In its latest weekly report, the Energy Information Administration (EIA) revealed that total domestic crude production hit 12 million b/d last week. This rate is the highest weekly estimate ever recorded by EIA, since the federal agency began tracking the data in 1983. Recent growth in domestic crude production helped to push up total domestic crude inventories by 3.7 million bbl to 454.5 million bbl. The larger than expected build in total inventories sent crude prices lower immediately after EIA’s data was released. If falling crude prices are sustained, they could help send pump prices lower.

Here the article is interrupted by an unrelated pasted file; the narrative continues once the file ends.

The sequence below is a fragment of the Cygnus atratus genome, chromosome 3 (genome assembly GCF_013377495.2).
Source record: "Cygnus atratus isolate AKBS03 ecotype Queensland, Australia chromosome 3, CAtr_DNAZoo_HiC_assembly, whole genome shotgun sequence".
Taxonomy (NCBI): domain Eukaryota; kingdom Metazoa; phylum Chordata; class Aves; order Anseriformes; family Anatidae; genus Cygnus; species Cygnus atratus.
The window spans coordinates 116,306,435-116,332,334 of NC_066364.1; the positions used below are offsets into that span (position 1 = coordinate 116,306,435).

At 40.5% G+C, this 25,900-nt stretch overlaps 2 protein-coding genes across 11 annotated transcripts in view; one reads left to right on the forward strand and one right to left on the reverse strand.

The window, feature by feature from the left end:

Market observers believe that amid constrained global crude supply this year, continued growth in U.S. crude production will help to meet global demand for crude through U.S. exports. In fact, last week’s crude export rate, according to EIA, increased significantly to 3.6 million b/d from the previous week’s 2.4 million b/d. Last week’s crude export rate is the highest ever recorded by EIA, since it began tracking the rate in 1991.